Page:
With his deep-rooted aspiration to grow turnover to £100m by 2013, Montgomery started eyeing acquisition opportunities. The first – Moray-based Speyside Glenlivet – came quickly, in March 2009. “We made a decision to go for it within 24 hours,” he recalls. “It was really exciting and we all knew it was the start of major change for the company.”
The bottled water arm of the Dublin-based Greencore Group – for £17.5 m – followed shortly afterwards, in March 2010.
“These acquisitions gave us more credibility within the industry and with Greencore we gained plants at Lennoxtown in East Dunbartonshire and Blaen Twyni, near Swansea,” he says.

“It also put almost £16m extra turnover on our business overnight.” As well as additional production capacity, the company saw its employee count jump from 280 to over 400. “We underestimated the impact of trying to integrate and manage the new, bigger business,” admits Montgomery. “It was a huge learning curve for us because no-one in our management team had experience of something like this. Back in 2001, we acquired The Gleneagles Spring Water Company here in Blackford but Greencore was a completely different ball game.”

The recent acquisitions have also led to management changes with an HR director now in place, plus new operations and finance directors. Simon Oldham, an experienced sales professional in the FMCG sector, has brought valuable commercial expertise in roles with Whyte & Mackay and Procter & Gamble to the table. “We’re in a strong position,” says Montgomery. “We’re a privately owned business with the support and backing of an independent shareholder, but we still need to be self-sufficient and go to traditional funding providers when we need to invest. Lloyds, our bank, has been tremendously supportive.”

Securing the UK No 1 position has been the company’s ambition since it was founded in 1979. Owned by the Dubai-based Al Tajir family, Highland Spring has often been criticised by sceptics who question the company’s Scottish authenticity. “Of course we are Scottish – we’ve been contributing to the Scottish economy for almost 35 years and we’re an important local employer,” he points out.

“But it’s important to send out the message that we’re also a British company. We’re the UK’s No 1 bottled water brand and are proud of that. Our roots will always be in Perthshire and we continue to reflect that through our packaging. But we’re not insular – we can’t afford to be. So what if our owners aren’t Scottish but own land here – is it really that important? We’re concentrating on growing the business and exploring further acquisition opportunities with the support of the Al Tajir family.”

Innovation and new product development (NPD) is also on Montgomery’s radar. Hydr8, sold via the cash-and-carry and foodservice sectors, was the first new brand to be launched following the creation of the Highland Spring Group in 2010. Hydr8 Flavours came next, capitalising on consumers’ thirst for sugar-free, flavoured water. Montgomery even hints at possible diversification into categories beyond water but won’t be drawn on the details at this stage.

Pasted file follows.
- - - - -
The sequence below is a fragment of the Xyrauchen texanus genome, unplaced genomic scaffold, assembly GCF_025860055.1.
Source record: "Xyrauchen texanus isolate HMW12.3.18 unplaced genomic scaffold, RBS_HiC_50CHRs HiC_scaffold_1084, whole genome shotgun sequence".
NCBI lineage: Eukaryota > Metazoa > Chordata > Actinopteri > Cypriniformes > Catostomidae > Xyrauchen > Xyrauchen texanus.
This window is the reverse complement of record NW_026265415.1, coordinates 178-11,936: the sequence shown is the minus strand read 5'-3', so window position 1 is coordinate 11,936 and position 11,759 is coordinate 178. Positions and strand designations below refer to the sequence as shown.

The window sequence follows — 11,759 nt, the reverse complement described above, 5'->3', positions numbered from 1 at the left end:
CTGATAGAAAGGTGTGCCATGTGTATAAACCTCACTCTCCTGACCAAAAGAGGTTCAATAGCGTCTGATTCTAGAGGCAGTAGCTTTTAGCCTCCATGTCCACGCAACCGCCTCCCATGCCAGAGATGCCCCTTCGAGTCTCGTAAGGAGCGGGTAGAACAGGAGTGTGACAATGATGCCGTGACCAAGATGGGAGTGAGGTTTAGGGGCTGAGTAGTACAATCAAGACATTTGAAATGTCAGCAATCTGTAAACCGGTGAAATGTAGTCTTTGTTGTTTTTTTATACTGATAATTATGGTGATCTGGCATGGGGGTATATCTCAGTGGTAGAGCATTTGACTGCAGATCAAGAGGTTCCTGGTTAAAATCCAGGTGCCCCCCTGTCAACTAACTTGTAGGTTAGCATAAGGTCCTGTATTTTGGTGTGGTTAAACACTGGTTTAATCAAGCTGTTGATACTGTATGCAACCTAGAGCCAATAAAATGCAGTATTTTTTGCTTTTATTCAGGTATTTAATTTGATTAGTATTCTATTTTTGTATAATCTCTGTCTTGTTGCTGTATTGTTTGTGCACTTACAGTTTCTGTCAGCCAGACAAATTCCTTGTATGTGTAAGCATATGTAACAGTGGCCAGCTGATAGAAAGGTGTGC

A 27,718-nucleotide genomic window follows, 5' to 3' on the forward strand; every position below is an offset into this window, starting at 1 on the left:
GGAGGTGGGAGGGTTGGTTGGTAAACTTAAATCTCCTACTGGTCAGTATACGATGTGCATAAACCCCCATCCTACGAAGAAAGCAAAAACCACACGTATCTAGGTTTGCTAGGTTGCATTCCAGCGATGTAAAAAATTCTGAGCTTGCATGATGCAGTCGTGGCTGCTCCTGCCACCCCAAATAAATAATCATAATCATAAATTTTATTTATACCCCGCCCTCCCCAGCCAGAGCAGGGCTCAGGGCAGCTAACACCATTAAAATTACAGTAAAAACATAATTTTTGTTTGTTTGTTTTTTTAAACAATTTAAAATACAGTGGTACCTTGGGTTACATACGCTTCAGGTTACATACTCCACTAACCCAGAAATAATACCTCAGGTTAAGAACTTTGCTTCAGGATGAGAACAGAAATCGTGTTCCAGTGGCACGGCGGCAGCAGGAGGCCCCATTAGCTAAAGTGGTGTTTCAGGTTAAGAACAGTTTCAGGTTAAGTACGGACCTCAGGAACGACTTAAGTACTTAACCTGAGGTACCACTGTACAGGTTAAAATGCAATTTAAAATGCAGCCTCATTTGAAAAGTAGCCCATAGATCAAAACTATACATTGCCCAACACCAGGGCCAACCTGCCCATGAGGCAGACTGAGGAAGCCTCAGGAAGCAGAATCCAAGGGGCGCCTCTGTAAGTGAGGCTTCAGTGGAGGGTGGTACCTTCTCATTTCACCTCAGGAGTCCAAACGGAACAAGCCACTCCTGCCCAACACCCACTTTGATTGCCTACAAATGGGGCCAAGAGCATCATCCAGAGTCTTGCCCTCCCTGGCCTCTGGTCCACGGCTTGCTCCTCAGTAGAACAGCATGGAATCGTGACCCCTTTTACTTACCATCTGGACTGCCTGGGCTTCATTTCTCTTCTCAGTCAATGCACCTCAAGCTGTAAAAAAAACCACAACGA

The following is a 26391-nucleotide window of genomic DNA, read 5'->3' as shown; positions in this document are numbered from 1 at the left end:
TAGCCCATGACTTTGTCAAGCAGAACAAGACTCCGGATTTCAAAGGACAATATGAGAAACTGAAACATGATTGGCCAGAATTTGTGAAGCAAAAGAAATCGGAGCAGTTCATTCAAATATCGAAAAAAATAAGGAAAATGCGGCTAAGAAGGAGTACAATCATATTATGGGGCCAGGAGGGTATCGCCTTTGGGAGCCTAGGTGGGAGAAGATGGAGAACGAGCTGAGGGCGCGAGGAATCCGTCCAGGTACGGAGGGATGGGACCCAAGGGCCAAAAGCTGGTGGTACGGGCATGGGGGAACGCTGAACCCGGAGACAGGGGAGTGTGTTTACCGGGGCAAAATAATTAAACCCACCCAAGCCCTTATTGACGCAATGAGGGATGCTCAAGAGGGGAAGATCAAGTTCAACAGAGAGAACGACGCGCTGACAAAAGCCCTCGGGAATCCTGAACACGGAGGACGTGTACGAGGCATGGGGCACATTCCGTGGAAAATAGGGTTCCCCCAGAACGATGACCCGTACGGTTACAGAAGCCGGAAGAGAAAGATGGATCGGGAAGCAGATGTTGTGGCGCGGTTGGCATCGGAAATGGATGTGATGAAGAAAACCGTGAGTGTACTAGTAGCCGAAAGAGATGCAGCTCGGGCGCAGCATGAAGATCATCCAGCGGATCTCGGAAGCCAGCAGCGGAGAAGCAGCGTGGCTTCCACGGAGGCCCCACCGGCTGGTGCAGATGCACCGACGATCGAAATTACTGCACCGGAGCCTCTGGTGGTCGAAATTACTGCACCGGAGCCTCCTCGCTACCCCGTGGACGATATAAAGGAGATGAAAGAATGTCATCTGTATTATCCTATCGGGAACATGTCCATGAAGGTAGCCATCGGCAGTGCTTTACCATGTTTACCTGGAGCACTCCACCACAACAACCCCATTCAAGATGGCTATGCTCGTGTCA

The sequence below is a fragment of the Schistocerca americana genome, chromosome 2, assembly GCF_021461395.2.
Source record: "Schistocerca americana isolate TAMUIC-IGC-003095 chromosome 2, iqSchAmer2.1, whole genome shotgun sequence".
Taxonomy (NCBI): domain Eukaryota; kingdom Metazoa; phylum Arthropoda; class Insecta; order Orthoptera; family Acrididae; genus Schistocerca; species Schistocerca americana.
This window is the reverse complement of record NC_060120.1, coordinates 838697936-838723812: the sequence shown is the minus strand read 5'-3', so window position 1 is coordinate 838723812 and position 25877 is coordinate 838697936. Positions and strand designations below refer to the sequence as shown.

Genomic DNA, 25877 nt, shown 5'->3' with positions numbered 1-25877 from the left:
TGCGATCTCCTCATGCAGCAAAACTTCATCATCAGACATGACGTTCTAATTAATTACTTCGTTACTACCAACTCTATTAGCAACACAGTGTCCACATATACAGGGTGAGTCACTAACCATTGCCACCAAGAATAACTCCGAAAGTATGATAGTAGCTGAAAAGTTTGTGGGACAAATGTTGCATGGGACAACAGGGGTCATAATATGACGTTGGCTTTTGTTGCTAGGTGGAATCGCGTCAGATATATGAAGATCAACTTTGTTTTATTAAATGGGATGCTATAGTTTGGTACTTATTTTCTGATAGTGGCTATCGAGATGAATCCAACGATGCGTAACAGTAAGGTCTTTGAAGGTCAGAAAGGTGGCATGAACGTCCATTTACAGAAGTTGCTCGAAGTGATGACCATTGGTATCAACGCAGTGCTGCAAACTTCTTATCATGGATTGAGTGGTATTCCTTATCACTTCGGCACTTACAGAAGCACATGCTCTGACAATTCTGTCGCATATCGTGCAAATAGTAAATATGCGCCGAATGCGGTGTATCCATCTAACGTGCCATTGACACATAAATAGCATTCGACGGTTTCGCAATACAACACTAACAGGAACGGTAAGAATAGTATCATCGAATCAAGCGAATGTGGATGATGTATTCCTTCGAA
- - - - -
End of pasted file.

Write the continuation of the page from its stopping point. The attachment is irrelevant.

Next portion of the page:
With a current production capacity of over 700 million litres of water per year and an available resource in excess of 2.2 billion litres a year, Highland Spring is well placed to continue on its present upwards curve. With five plants and 12 production lines, the group produces more than one in every five litres of the unflavoured bottled water consumed in the UK. “That’s quite an achievement for us,” states Montgomery, pointing out that volume in July alone is on a par with the volume produced by the entire UK market in 1979. “It shows just how far the sector has come in a relatively short time.”

With the UK market now fairly mature, however, is export a big growth opportunity? “We export to around 30 markets and have good distribution in the Middle East and the Caribbean,” he says. “We’ve recently moved into China and Russia, and have a good shop window for the brand via our links with Costa and Starbucks. There’s scope for growth but water is expensive to ship and we don’t envisage export being more than 5% of
our business. That’s not to say that our export business isn’t important and our plan is to grow overseas volume to 16 million litres.”

Back on home turf, Highland Spring is at a stage in its evolution whereby it is not overly reliant on any one customer. “We have a good relationship with the retail multiples, very balanced,” says Montgomery. “Discussions are sophisticated these days and if the deal on the table is not right for us we have the confidence to walk away in the knowledge that we may be taking a risk. Relationships are always important but we will never do anything that compromises the quality of our brand.”

Montgomery recently celebrated a significant birthday. “You know, it wasn’t the ordeal I thought it was going to be and I’m actually quite relaxed about hitting 50 – I’m more surprised that I’ve been here at Highland Spring for 28 years,” he says, savouring the view of the Perthshire countryside from his office window but wishing the factory didn’t block the view of the source of Highland Spring – the Ochil Hills – on the other side.

Montgomery may not be able to secure a view of that land, certified organic by The Soil Association, from his office, but he can be guaranteed some good exposure of the Highland Spring brand at the Ryder Cup next year. And, no doubt, an enviable view of that eagerly awaited golfing action will also go a long way to helping his company achieve that £100m turnover target.